What we have now is a far cry from the 5% unemployment rate that the administration promised us, back in 2009, if we just passed its grotesquely bloated $800 billion “stimulus” bill, with all its payoffs for Obama cronies and supporters. Moreover — as James Pethokoukis notes — we have never come even close to hitting the administration’s projected unemployment rate. For example, Obama promised that the rate would never exceed 8%, but he was off by one-fourth: it hit 10% by the end of 2009.

The real rate of unemployment is upwards of 10%, when you count in the people who want a job but have ceased looking for one.

In that year, the administration also projected that the stimulus would result in over 4% GDP growth in 2011, 2012, and 2013. In reality, growth has been happening at only half that rate, and it has dropped even lower recently.

As I argued in these pages long ago, it is for this sort of governmental fraud that we should extend Sarbanes-Oxley to cover government, not just business. If a program is sold on certain projections by an administration, and the projections prove false, the president, vice president, relevant cabinet members, and the senators and congresspersons who voted for the scheme should do jail time after their terms.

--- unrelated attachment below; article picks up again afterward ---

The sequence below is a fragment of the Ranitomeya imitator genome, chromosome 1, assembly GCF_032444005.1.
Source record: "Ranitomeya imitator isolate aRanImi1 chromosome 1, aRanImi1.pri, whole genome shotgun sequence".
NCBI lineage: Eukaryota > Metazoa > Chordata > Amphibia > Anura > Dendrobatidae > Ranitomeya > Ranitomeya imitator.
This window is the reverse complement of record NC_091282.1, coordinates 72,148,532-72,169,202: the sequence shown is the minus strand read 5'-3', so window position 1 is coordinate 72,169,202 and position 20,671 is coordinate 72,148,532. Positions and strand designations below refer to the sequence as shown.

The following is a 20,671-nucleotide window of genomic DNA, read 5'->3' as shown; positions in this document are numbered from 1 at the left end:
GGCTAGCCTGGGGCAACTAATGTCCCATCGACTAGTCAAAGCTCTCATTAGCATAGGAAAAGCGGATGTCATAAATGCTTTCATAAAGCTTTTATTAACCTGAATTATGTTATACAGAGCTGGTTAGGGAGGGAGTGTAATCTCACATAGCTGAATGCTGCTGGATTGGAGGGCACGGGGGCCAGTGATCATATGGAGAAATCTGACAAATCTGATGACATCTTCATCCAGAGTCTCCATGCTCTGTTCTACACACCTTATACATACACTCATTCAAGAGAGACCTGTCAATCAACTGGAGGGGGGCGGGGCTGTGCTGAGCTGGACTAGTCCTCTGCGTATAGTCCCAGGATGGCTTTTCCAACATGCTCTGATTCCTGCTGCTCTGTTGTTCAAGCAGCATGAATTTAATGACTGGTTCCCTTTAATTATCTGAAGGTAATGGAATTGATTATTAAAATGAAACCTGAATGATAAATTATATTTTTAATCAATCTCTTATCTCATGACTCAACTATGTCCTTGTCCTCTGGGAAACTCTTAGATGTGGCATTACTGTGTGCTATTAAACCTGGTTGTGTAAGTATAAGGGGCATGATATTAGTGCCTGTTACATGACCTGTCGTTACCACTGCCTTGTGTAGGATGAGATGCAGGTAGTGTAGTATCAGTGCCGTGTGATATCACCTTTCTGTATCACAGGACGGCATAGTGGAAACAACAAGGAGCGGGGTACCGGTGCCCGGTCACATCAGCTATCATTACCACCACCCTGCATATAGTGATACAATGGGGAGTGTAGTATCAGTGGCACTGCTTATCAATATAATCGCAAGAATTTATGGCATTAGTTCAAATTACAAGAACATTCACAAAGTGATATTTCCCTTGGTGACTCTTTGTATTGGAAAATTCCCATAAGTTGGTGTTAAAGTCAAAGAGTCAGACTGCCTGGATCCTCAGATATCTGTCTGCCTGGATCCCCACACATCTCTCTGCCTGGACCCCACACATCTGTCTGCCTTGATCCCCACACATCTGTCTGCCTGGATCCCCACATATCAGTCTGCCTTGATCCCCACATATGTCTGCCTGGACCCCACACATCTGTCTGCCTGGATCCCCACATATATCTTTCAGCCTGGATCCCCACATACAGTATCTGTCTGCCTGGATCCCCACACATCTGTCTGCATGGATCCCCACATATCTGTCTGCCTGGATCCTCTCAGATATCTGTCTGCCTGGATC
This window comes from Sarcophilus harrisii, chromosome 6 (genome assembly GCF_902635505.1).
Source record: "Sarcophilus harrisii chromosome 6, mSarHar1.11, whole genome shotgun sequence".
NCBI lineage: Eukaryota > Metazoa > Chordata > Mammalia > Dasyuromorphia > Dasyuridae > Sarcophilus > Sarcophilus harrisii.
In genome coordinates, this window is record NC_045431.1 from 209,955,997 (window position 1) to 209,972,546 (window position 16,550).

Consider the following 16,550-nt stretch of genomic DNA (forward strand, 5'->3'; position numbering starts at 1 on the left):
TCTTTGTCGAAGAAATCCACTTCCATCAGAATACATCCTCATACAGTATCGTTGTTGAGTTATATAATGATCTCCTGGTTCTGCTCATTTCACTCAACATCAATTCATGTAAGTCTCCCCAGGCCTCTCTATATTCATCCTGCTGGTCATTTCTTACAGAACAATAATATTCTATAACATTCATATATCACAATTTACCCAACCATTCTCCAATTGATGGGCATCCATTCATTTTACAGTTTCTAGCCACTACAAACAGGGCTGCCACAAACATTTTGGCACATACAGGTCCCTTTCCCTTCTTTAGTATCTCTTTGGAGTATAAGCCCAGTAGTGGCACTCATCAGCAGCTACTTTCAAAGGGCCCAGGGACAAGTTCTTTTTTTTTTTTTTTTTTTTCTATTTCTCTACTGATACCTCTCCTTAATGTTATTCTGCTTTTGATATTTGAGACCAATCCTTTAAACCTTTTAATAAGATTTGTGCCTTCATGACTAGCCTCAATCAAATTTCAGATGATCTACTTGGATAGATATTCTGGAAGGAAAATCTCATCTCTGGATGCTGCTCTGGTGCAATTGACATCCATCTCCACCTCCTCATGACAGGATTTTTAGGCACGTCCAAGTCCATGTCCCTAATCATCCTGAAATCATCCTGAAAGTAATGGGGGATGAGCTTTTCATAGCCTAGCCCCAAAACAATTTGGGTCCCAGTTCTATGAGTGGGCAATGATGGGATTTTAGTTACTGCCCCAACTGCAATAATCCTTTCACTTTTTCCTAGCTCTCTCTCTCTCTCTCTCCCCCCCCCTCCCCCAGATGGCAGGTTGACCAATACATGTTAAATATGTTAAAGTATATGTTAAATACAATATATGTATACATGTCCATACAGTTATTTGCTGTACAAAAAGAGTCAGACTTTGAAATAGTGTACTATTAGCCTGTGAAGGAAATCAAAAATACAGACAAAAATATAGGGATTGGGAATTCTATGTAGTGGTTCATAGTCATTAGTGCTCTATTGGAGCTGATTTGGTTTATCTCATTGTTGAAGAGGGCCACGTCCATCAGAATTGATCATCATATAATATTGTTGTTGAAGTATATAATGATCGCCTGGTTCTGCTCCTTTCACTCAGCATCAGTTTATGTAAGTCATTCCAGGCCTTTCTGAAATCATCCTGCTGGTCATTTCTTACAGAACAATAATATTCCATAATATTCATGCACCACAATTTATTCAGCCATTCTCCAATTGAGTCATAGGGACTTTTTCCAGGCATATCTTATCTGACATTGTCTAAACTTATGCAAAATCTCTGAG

Pethokoukis observes that the real rate of unemployment is upwards of 10%, when you count in the people who have dropped out of the labor force. More than six and a half million Americans want a job but have ceased looking for one. If you count the underemployed, the real rate is above 14%.

Speaking of that, another report points out that of the 953,000 jobs created this year, 731,000 (or 77%) are part-time jobs. The main cause is the impending imposition of Obamacare, which requires employers with 50 or more “full-time” employees — now defined down to mean people working 30 or more hours a week — to purchase costly insurance for all of them. Employers are doing the rational thing: turning full-timers into part-timers. As Tyler Durden puts it, we are being converted to a part-time worker society.